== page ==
3. Parvizi J, Shohat N, Gehrke T. Prevention of periprosthetic joint infection: new guidelines. Bone Joint J. 2017;99B:3–10.

    Article  Google Scholar 

  4. Alijanipour P, Heller S, Parvizi J. Prevention of periprosthetic joint infection: what are the effective strategies? J Knee Surg. 2014;27:251–8.

    Article  PubMed  Google Scholar 

  5. Berriós-Torres SI, Umscheid CA, Bratzler DW, Leas B, Stone EC, Kelz RR, et al. Centers for Disease Control and Prevention Guideline for the Prevention of Surgical Site infection, 2017. JAMA Surg. 2017;152:784–91.

    Article  PubMed  Google Scholar 

  6. Swierstra BA, Vervest AMJS, Walenkamp GHIM, Schreurs BW, Spierings PTJ, Heyligers IC, et al. Dutch guideline on total hip prosthesis. Acta Orthop. 2011;82:567–76.

    Article  PubMed  PubMed Central  Google Scholar 

  7. Whitehouse JD, Friedman ND, Kirkland KB, Richardson WJ, Sexton DJ. The Impact of Surgical-Site Infections following orthopedic surgery at a Community Hospital and a University Hospital adverse quality of life, excess length of Stay, and Extra cost. Infect Control Hosp Epidemiol. 2002;23:183–9.

    Article  PubMed  Google Scholar 

  8. Sandiford NA, Francescini M, Kendoff D. The burden of prosthetic joint infection (PJI). Ann Jt 2021;6.

  9. Premkumar A, Kolin DA, Farley KX, Wilson JM, McLawhorn AS, Cross MB, et al. Projected economic Burden of Periprosthetic Joint infection of the hip and knee in the United States. J Arthroplasty. 2021;36:1484–1489e3.

    Article  PubMed  Google Scholar 

  10. Helwig P, Morlock J, Oberst M, Hauschild O, Hübner J, Borde J, et al. Periprosthetic joint infection—effect on quality of life. Int Orthop. 2014;38:1077.

    Article  PubMed  PubMed Central  Google Scholar 

  11. Hegde V, Bracey DN, Johnson RM, Dennis DA, Jennings JM. Increased prevalence of depressive symptoms in patients undergoing revision for Periprosthetic Joint infection. Arthroplast Today. 2021;13:69–75.

    Article  PubMed  PubMed Central  Google Scholar 

  12. Abad CL, Haleem A. Prosthetic joint infections: an update. Curr Infect Dis Rep. 2018;20:15.

    Article  CAS  PubMed  Google Scholar 

  13. Moores TS, Khan SA, Chatterton BD, Harvey G, Lewthwaite SC. A microbiological assessment of sterile surgical helmet systems using particle counts and culture plates: recommendations for safe use whilst scrubbing. J Hosp Infect. 2019;101:354–60.

    Article  CAS  PubMed  Google Scholar 

  14. Thaler M, Khosravi I, Lechner R, Ladner B, Coraça-Huber DC, Nogler M. An intraoperative assessment of bacterial contamination on surgical helmets and gloves during arthroplasty surgeries. Hip Int. 2022;32:426–30.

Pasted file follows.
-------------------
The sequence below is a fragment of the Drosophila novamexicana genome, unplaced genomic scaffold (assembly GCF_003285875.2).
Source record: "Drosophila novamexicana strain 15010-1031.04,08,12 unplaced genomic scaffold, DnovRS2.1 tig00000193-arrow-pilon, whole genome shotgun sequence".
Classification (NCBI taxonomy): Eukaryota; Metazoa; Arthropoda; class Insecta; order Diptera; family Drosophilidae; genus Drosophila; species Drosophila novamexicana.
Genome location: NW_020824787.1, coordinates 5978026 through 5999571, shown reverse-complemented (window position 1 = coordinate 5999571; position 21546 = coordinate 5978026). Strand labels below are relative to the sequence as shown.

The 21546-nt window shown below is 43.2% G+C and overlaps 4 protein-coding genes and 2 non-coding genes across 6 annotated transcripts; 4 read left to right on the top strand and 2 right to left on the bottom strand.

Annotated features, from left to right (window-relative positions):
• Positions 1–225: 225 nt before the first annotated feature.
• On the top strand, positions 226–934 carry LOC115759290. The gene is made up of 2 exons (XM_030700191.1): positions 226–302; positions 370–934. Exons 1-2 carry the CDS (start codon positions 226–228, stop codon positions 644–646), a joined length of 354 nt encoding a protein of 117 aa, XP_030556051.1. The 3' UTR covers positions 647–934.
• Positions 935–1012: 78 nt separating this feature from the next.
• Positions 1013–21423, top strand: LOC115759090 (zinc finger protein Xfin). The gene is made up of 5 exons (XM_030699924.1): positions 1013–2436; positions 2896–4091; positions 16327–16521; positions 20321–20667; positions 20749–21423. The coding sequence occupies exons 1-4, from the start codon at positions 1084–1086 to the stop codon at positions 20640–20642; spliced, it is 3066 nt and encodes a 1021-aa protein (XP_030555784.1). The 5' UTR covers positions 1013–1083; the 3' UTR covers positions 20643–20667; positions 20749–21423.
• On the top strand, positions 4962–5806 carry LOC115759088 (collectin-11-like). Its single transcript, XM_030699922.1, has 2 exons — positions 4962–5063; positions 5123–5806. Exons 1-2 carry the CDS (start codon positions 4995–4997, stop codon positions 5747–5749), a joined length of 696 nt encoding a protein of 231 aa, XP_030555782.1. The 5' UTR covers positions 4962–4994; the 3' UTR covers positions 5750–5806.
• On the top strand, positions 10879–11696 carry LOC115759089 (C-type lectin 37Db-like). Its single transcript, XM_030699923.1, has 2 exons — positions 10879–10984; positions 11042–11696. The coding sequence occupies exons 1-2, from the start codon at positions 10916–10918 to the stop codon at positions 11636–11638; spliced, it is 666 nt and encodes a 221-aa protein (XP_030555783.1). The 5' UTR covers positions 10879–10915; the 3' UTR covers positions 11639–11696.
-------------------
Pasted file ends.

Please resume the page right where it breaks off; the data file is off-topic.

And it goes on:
Article  PubMed  Google Scholar 

  15. Davis N, Curry A, Gambhir AK, Panigrahi H, Walker CRC, Wilkins EGL, et al. Intraoperative bacterial contamination in operations for joint replacement. J Bone Joint Surg Br. 1999;81:886–9.

    Article  CAS  PubMed  Google Scholar 

  16. Beldame J, Lagrave B, Lievain L, Lefebvre B, Frebourg N, Dujardin F. Surgical glove bacterial contamination and perforation during total hip arthroplasty implantation: when gloves should be changed. Orthop Traumatol Surg Res. 2012;98:432–40.

    Article  CAS  PubMed  Google Scholar 

  17. Petis S, Howard JL, Lanting BL, Vasarhelyi EM. Surgical approach in primary total hip arthroplasty: anatomy, technique and clinical outcomes. Can J Surg. 2015;58:128–39.

    Article  PubMed  PubMed Central  Google Scholar 

  18. Dietz MJ, Bostian PA, Ernest EP, Klein AE, LaSala PR, Frye BM, et al. Rate of surface contamination in the operating suite during revision total joint arthroplasty. Arthroplast Today. 2019;5:96–9.

    Article  PubMed  Google Scholar 

  19. Scholten R, Hannink G, Willemsen K, Mascini EM, Somford MP, Schreurs BW, et al. Preoperative Staphylococcus aureus screening and eradication. Bone Joint J. 2020;102–B:1341–8.

    Article  PubMed  Google Scholar 

  20. Katz S, Izhar M, Mirelman D. Bacterial adherence to surgical sutures. A possible factor in suture induced infection. Ann Surg. 1981;194:35–41.

    Article  CAS  PubMed  PubMed Central  Google Scholar 

  21. Osterberg B, Blomstedt B. Effect of suture materials on bacterial survival in infected wounds. An experimental study. Acta Chir Scand. 1979;145:431–4.

    Article  CAS  PubMed  Google Scholar